By Molly Harbarger The Oregonian
OREGON CITY, Ore. — No one wants the Oregon Lavender Farm to move or go out of business.
Owner Jim Dierking has state legislators, county commissioners, neighbors and fellow farmers on his side. Yet, years after a land-use complaint was filed against the farm with Clackamas County, he is stuck between a Legislature that claims the county should help him and a county that says only a state fix is possible. And neither side wants to set a precedent that could erode the state’s landmark agriculture protections.
An anonymous complaint claimed Dierking is violating the state-defined exclusive farm use zoning by importing, exporting, storing and distributing his essential oils and extracts. However, Dierking says he couldn’t afford to grow 40 acres of lavender and other herbs on his 90-acre property without Liberty Natural Products.
“The international business supports the local business,” he said.
Dierking bought the farm in 1999, more than a decade after he bought Liberty Natural Products from a friend. The farm used to be an eyesore, neighbors say. Manure stacked up on the slightly rolling fields when they housed an egg farm. Then, it was a rabbit farm. The next owner used the land for cockfighting, manufacture of illicit drugs and other questionably legal activities, according to neighbors and county officials. Now, the fields turn purple in the spring, and hundreds of people descend on the well-manicured lawn for Dierking’s annual Oregon Lavender Festival.
Dierking employs about 35 people, some of whom sit in an open administrative office that used to be the drying room for rabbit pelts. “It’s like going from an Old West time that’s been abandoned 50 years to going to a place where all the pickets are painted white,” Dierking said.
Dierking is violating the zoning restrictions for exclusive farm use land. Besides growing Oregon Tilth organic-certified lavender, he renovated the 150,000 square feet of buildings that were on the farm for use distilling the lavender, creating essential oils and extracts and storing and shipping herbs, extracts and oils that are both his own and those imported from across the globe. The buildings were built before Oregon’s land use law existed. Instead of razing the buildings, he turned them into a future winery, a working kitchen to experiment with his products and a warehousing facility that smells like an aromatherapy laboratory.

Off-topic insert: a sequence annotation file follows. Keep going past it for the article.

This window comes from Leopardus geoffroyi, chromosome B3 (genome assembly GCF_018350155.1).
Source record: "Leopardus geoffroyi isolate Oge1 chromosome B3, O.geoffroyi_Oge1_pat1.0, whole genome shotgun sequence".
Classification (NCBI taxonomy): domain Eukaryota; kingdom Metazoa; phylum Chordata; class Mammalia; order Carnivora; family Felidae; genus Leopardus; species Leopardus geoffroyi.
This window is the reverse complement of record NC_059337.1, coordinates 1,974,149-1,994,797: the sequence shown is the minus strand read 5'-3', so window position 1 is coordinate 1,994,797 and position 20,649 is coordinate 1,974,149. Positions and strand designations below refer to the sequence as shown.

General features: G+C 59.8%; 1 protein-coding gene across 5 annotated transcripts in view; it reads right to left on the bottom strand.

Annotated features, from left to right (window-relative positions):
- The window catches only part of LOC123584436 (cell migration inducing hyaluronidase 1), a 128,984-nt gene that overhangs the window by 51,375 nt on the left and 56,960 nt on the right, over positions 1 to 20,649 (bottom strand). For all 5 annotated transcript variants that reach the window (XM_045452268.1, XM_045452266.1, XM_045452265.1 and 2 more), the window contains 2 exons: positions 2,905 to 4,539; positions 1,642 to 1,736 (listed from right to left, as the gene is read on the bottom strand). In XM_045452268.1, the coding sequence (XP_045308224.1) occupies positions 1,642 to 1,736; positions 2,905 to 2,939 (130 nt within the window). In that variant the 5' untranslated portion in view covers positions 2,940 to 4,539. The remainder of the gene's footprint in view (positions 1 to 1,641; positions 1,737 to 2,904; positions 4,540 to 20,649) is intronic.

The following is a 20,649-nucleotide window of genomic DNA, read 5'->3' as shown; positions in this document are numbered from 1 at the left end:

“We have worked on it nonstop, and we are still working on it,” Dierking said.
Dierking says Liberty Natural Products is steadily becoming one of the largest suppliers of obscure plants and oils in the world. The county could allow his commercial business to operate on the land with a conditional use permit, but Clackamas County Planning Director Mike McCallister said that applies only for regional transactions, not international trade.
Rep. Bill Kennemer, R-Oregon City, toured the farm in 2004 when he served as a Clackamas County commissioner and has watched it flourish since then.
“I remember I came home and told my wife, `You know this man has great plans for this horrible derelict farm.’ And you know I grew up on farms, and I said I don’t know how he has a prayer of turning this thing around,” Kennemer said. “He didn’t just turn it around, he put it on a whole new level.”
Kennemer sponsored a bill that to amend the land use law to allow Liberty Natural Products to remain part of Oregon Lavender Farm.
State legislators chose not to advance the bill, partly because some think a local solution is still viable. 1000 Friends of Oregon, a land-use advocacy group, and the Oregon Farm Bureau both opposed the bill, saying that the matter should be fixed locally, not by changing the state’s land use law to benefit one company.
If the county issued a conditional use permit, it could be tested at the state level through the state Land Use Board of Appeals.
Rep. Brent Barton, D-Clackamas County, who sits on the small business task force where the bill died, said the Legislature should get involved if the county’s permit was overturned but not before local options are tried. “No one wants to shut this thing down. Everyone’s on the same page here,” Barton said. “It’s just a question of how we get there.”
Kennemer plans to bring the matter up again in the special session. He said he sympathizes with the fear that granting an exception could lead to more widespread weakening of state land-use protections but is confident his bill is drawn so narrowly that only the lavender farm would benefit. “I don’t think that it could apply specifically to any other project in the state of Oregon,” Kennemer said.
In the meantime, the county is working with Dierking on other solutions. As long as Dierking is working toward a solution, the county is not required to punish him.
John Ludlow, chairman of the Clackamas County Board of Commissioners, wrote a letter in support of Kennemer’s bill. He said that once other avenues are exhausted, perhaps lawmakers will be more open to a legislative solution.
“It’s kind of sad that it’s come to this,” Ludlow said. “We like vital business and successful businesses, that’s for sure. … “Where could somebody do what he’s doing in the city? You just can’t do it.”